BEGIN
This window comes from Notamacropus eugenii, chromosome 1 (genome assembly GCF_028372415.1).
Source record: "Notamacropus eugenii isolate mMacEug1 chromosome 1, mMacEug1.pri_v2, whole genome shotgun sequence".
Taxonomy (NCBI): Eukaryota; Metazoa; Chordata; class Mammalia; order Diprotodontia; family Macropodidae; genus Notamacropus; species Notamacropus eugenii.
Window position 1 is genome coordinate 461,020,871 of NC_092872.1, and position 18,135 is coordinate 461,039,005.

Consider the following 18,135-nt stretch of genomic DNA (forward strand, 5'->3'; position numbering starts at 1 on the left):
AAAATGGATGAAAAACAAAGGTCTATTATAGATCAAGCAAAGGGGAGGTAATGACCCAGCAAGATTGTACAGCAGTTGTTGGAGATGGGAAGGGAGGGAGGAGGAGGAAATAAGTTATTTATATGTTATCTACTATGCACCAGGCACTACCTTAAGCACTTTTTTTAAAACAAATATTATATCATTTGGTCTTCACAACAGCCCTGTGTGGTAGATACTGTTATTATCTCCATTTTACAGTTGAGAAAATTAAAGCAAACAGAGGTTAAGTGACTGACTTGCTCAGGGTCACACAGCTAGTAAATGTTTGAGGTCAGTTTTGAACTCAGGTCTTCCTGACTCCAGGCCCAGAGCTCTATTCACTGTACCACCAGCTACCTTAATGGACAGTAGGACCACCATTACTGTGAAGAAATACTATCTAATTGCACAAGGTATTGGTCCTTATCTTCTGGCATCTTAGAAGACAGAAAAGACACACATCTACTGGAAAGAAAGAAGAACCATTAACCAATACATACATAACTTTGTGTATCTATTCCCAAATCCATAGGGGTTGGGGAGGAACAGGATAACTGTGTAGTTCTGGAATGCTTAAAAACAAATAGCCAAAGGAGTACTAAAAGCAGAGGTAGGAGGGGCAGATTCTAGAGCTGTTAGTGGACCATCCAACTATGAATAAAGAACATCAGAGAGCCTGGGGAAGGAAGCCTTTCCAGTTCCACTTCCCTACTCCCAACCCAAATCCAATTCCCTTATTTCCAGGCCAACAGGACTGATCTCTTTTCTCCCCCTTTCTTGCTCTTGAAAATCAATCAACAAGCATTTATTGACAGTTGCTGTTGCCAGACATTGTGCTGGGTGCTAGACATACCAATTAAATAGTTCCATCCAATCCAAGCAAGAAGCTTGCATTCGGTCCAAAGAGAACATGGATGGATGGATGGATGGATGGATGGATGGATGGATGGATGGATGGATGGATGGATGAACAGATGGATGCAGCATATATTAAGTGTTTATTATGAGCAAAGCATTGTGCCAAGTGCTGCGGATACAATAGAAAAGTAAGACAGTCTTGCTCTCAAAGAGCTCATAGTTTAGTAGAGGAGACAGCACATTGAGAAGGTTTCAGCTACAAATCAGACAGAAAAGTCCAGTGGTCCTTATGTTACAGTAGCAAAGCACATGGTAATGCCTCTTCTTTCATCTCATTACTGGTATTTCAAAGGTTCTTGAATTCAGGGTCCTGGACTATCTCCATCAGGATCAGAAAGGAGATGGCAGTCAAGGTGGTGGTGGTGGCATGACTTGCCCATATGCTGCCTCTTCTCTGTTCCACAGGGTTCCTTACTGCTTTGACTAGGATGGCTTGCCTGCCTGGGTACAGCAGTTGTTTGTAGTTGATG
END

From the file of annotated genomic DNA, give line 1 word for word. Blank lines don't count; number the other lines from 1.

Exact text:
This window comes from Notamacropus eugenii, chromosome 1 (genome assembly GCF_028372415.1).